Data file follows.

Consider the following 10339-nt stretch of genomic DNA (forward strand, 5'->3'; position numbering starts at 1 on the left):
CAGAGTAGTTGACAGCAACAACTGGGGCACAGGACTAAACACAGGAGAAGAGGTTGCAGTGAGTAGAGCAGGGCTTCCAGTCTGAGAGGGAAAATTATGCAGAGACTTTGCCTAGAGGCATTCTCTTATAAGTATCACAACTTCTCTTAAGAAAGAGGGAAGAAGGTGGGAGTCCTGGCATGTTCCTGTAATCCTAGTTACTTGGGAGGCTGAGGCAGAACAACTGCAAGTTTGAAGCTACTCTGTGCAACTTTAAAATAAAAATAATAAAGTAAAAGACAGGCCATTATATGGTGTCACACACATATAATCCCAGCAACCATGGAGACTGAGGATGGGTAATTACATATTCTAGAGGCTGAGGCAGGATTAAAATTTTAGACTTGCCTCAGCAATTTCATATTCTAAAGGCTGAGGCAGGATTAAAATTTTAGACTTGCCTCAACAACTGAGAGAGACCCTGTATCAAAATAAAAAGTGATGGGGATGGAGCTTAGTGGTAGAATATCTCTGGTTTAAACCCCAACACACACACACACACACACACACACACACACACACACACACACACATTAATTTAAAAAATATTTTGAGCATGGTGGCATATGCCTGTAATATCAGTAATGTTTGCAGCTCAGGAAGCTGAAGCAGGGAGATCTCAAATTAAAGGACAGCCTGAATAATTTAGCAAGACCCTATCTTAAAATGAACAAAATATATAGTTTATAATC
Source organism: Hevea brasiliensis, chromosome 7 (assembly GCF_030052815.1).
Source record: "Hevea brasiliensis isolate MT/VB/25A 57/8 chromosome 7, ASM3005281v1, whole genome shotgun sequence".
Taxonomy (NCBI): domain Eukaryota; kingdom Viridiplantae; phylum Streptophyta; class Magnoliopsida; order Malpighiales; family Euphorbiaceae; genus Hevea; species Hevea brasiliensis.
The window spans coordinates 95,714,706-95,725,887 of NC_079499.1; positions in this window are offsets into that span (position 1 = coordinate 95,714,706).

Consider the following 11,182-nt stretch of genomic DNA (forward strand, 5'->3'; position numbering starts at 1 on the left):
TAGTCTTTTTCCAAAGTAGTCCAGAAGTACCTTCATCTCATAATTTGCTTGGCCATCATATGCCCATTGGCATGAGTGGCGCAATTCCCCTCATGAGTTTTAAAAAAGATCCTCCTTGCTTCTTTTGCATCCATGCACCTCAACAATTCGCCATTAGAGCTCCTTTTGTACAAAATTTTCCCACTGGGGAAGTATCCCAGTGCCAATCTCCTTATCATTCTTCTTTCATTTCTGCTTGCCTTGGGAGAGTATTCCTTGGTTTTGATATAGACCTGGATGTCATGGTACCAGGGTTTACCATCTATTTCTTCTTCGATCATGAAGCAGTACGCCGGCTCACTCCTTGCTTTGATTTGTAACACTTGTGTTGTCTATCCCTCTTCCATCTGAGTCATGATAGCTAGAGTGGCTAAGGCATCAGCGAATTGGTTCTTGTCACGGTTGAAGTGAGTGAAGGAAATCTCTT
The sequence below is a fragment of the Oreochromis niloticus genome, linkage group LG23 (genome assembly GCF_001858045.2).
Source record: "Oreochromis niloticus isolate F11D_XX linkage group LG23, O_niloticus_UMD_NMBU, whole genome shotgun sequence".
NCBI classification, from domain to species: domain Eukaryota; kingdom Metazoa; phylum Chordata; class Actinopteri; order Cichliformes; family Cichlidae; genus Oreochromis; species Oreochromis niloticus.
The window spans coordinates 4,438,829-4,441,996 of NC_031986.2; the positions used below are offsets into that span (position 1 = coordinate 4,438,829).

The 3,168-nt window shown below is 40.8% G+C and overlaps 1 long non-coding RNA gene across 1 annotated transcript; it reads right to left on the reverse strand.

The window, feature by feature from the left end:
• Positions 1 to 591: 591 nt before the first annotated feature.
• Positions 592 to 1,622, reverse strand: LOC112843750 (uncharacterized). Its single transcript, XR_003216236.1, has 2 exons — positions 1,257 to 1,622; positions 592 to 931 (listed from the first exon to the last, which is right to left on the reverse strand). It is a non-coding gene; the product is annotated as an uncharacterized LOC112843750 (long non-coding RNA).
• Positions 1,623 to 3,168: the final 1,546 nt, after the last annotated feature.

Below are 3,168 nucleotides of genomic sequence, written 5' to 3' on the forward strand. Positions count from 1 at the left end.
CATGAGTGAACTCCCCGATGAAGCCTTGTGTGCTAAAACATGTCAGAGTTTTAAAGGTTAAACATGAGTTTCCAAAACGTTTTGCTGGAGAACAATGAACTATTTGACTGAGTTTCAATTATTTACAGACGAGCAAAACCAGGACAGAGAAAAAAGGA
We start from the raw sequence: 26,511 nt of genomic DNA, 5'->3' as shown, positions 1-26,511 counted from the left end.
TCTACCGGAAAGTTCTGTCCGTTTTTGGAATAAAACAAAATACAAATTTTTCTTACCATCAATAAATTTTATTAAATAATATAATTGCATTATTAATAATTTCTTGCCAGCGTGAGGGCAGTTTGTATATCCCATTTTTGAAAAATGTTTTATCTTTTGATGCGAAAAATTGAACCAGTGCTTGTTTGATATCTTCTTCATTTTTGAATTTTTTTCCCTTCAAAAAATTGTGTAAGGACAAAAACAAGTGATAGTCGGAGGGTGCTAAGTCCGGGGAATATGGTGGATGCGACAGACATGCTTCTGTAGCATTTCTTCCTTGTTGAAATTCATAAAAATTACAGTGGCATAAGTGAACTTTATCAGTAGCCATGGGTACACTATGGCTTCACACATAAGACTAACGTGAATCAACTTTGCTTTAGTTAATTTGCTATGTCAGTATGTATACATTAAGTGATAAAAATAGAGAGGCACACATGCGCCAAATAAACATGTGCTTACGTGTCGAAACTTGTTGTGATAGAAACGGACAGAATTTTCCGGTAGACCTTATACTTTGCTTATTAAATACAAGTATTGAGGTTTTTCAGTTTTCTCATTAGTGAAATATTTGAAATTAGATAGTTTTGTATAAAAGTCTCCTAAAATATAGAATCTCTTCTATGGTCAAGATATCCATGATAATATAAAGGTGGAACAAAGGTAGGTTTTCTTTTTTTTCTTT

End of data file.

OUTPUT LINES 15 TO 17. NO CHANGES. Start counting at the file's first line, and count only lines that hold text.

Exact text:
• Positions 1 to 591: 591 nt before the first annotated feature.
• Positions 592 to 1,622, reverse strand: LOC112843750 (uncharacterized). Its single transcript, XR_003216236.1, has 2 exons — positions 1,257 to 1,622; positions 592 to 931 (listed from the first exon to the last, which is right to left on the reverse strand). It is a non-coding gene; the product is annotated as an uncharacterized LOC112843750 (long non-coding RNA).
• Positions 1,623 to 3,168: the final 1,546 nt, after the last annotated feature.